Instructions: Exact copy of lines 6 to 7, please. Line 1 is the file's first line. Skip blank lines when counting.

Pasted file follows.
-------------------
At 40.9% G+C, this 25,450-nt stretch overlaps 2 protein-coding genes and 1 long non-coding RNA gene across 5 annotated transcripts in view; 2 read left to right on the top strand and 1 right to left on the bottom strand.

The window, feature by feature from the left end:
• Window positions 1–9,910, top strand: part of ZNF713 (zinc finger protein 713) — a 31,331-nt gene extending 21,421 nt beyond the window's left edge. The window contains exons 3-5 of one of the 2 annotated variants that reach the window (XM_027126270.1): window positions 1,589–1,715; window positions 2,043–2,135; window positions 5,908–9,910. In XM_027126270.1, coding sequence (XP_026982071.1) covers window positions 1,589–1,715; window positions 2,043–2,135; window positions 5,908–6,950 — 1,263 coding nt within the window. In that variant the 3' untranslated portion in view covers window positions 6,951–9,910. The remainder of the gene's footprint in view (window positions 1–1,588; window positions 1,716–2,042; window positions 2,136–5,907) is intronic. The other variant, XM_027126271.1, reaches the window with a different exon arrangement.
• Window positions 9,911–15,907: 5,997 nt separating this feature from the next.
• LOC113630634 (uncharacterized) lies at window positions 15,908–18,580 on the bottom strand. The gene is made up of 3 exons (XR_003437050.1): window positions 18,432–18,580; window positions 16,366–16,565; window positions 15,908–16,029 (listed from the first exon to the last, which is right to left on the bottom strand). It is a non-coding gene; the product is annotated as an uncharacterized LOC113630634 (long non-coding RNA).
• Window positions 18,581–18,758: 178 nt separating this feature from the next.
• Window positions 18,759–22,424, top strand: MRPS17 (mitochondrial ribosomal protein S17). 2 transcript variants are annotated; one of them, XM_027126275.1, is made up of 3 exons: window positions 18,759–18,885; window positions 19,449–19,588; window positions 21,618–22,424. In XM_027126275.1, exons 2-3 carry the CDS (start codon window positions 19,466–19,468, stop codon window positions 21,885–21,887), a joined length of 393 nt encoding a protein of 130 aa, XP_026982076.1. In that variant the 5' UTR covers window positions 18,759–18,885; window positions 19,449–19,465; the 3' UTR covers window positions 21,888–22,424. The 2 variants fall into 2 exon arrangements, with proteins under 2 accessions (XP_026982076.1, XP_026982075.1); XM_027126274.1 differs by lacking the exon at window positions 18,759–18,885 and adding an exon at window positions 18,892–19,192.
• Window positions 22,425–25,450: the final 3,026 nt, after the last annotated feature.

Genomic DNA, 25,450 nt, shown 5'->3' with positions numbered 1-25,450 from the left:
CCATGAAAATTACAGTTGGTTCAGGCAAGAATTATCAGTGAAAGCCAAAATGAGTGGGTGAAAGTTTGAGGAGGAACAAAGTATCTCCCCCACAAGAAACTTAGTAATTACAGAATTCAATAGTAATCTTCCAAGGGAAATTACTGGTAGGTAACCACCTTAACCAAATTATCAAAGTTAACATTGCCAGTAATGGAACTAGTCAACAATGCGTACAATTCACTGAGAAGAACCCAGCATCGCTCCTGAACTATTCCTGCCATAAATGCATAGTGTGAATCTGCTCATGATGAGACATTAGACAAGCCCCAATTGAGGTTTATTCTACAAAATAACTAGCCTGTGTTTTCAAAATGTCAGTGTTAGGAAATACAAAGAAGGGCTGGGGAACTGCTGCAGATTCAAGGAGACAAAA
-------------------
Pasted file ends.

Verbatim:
• Window positions 18,581–18,758: 178 nt separating this feature from the next.
• Window positions 18,759–22,424, top strand: MRPS17 (mitochondrial ribosomal protein S17). 2 transcript variants are annotated; one of them, XM_027126275.1, is made up of 3 exons: window positions 18,759–18,885; window positions 19,449–19,588; window positions 21,618–22,424. In XM_027126275.1, exons 2-3 carry the CDS (start codon window positions 19,466–19,468, stop codon window positions 21,885–21,887), a joined length of 393 nt encoding a protein of 130 aa, XP_026982076.1. In that variant the 5' UTR covers window positions 18,759–18,885; window positions 19,449–19,465; the 3' UTR covers window positions 21,888–22,424. The 2 variants fall into 2 exon arrangements, with proteins under 2 accessions (XP_026982076.1, XP_026982075.1); XM_027126274.1 differs by lacking the exon at window positions 18,759–18,885 and adding an exon at window positions 18,892–19,192.